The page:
Joshua Hagen: professor, author and avid traveler
Published: Thursday, December 6, 2012
Updated: Thursday, December 6, 2012 00:12
Marshall University geography professor, Joshua Hagen, has recently made an international splash both physically and academically.
Hagen joined Marshall in 2003 and in addition to his teaching, has found time to travel and produce various pieces of geographically based literature.
“I have always been interested in traveling and going to different places trying to understand what makes them tick,” Hagen said. “I’ve been noticing the differences from place to place but also the similarities and the connections between what is going on in one place and what is going on somewhere else.”
Hagen graduated from the University of Northern Iowa with a double major in geography and political science and then went on to the University of Wisconsin-Madison to receive his master’s and doctoral degrees.
Hagen said he has moved around quite a bit throughout his life, most recently spending a significant amount of time in Germany.
After living in Germany off and on for nearly three years, Hagen said one of the biggest differences between he has noticed between Germany and the United States is the population and demographic structural variations.
“Germany and Europe in general have a much older population,” Hagen said. “They have lower fertility rates than in the United States, similar to what we have with the aging of the baby boomer generation, but on a much larger scale.”
While in Germany, Hagen conducted his doctoral research and began prepping for upcoming book, “Building Nazi Germany: Place, Space, Architecture and Ideology.” The book, under contract with Rowman & Littlefield, is being co-authored with University of Wisconsin-Madison geography professor, Robert Ostergren, and entails systematic examination of building programs implemented by the Nazi government.
In the book, Hagen and Ostergren explore the motivations, means and results of the regimes wide-ranging plans to re-organize Germany’s cities in order to create a disciplined population and military-industrial infrastructure.
Hagen said his trips to Germany inspired him to write his forthcoming book.
“I was surprised as I traveled around and saw the amount of Nazi buildings that were still around,” Hagen said. “Some were very prominent and had been transformed into museums or memorials but a lot of other buildings, like residential construction, had just blended into the overall landscape and looked like regular homes.”
In addition to his novel in progress, Hagen has also co-edited a mini book, “Borders: A Very Short Introduction,” with Alexander C. Diener, assistant professor of geography at Kansas University.
This specific book aims to challenge the perception of borders as passive lines on a map and instead counterpoint to the idea of an imminent borderless world, highlighting the influence boarders have on a range of issues.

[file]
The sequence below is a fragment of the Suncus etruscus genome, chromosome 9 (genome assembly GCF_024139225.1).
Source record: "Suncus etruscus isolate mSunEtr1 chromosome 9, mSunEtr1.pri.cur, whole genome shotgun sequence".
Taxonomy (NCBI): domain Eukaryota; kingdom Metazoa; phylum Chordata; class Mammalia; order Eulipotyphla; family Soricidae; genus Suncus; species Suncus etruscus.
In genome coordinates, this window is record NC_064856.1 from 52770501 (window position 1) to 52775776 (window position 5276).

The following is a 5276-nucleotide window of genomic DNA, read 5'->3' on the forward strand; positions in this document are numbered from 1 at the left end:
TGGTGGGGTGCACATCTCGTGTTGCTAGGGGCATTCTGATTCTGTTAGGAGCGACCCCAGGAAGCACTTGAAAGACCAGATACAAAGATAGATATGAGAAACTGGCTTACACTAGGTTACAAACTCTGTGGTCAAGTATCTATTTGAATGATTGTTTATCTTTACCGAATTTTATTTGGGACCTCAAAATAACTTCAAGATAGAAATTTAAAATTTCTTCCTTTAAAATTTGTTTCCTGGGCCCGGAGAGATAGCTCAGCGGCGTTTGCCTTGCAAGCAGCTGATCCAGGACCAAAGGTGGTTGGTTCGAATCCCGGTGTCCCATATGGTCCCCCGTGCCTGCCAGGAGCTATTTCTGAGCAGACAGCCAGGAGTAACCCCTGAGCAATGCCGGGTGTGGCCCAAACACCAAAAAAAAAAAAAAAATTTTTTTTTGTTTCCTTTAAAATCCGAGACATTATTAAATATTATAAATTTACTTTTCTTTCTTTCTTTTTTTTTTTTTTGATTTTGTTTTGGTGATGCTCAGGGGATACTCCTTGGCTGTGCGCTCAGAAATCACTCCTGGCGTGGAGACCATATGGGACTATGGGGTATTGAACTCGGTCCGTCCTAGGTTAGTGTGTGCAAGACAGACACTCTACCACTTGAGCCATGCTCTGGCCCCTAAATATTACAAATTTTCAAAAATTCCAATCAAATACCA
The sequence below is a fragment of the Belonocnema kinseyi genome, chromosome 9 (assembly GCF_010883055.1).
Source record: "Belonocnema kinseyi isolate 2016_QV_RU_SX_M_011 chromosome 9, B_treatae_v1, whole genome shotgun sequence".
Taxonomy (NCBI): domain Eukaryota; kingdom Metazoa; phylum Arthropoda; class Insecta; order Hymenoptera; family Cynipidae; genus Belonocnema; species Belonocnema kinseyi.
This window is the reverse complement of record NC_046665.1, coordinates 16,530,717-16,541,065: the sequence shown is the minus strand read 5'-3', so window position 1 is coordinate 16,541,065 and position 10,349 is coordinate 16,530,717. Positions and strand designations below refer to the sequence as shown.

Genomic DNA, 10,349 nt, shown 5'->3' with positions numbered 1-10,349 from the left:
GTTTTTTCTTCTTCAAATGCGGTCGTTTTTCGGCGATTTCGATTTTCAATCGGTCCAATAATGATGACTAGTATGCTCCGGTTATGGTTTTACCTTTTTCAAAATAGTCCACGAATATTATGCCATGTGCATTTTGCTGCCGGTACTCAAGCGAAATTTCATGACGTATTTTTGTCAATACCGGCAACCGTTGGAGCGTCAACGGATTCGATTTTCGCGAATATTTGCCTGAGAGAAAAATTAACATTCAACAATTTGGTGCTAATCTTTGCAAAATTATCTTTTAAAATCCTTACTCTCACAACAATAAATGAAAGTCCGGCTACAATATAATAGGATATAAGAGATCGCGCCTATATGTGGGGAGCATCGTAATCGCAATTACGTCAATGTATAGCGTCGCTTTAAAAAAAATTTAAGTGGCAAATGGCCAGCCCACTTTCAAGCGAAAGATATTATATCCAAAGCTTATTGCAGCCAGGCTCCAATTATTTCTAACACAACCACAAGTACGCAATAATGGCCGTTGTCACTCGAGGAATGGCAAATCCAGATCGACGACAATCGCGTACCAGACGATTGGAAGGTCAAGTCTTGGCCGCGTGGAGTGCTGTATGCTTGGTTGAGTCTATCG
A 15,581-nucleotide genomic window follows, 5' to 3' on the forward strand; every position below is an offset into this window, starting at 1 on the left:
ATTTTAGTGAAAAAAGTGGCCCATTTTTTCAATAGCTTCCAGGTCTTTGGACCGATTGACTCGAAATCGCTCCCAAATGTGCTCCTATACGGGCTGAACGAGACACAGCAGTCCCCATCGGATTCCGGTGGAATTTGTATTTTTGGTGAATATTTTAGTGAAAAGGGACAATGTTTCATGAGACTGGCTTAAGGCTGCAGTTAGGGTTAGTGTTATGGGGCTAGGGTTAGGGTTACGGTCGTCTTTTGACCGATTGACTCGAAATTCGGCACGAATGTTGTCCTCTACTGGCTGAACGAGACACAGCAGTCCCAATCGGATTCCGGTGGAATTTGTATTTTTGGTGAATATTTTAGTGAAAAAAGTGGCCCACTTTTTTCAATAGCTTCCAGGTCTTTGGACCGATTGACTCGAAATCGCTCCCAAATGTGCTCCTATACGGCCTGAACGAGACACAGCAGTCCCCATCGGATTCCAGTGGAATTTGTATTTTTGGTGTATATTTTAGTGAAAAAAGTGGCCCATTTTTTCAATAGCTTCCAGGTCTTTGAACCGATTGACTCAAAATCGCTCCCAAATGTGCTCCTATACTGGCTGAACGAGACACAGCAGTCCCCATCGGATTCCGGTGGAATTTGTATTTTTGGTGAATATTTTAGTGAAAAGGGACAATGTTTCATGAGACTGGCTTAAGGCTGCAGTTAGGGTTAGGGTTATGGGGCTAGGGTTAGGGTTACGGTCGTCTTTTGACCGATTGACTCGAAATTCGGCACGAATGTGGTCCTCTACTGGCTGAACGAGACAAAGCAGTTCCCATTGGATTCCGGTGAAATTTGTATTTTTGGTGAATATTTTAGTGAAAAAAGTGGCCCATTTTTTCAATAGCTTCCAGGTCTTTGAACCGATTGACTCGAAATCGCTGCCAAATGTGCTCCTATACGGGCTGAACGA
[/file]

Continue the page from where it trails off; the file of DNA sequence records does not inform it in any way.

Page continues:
“Borders: A Very Short Introduction” is part of a series published by Oxford University Press designed to provide introductions to a variety of subjects ranging from business to religion, law to music, and history to philosophy.
“They are designed and conceived to be accessible entry points into topics for people who either have very little time and need a quick introduction, for students, or for people who are curious readers,” Hagen said.
Hagen said “Borders: A Very Short Introduction” is the most satisfying of his personal accomplishments.
Hagen was recently invited to share his thoughts on the relationship between geography and current events on the Oxford University Press’s blog.
“It is interesting and rewarding to see that something you have invested three years of time on has been well-received and it is doing what you wanted it to do and finding its audience.”
Hagen has also co-wrote another book with Alexander C. Diener titled, “Borderlines and Borderlands: Political Oddities at the Edge of the Nation-State,” which aims to generate interest in political geography and international relations.
Hagen said that his writing ability is, for the most part, a self-taught skill.
“I would not say it comes natural, but largely I have developed my writing skills from working on my own and through lots of revisions,” Hagen said.
Hagen said the flexibility of being able to teach while traveling and working on personal projects and research is what encouraged his decision to become a professor.
“The more I thought about that interesting mix of activities and the flexibility to some extent set my own agenda, the more appealing teaching became,” Hagen said.
In addition to teaching and writing his third book, Hagen is currently under contract for a fourth upcoming book focused on the historical preservation of Germany in the 1920s and 1930s.
Katie Wise can be reached at email@example.com.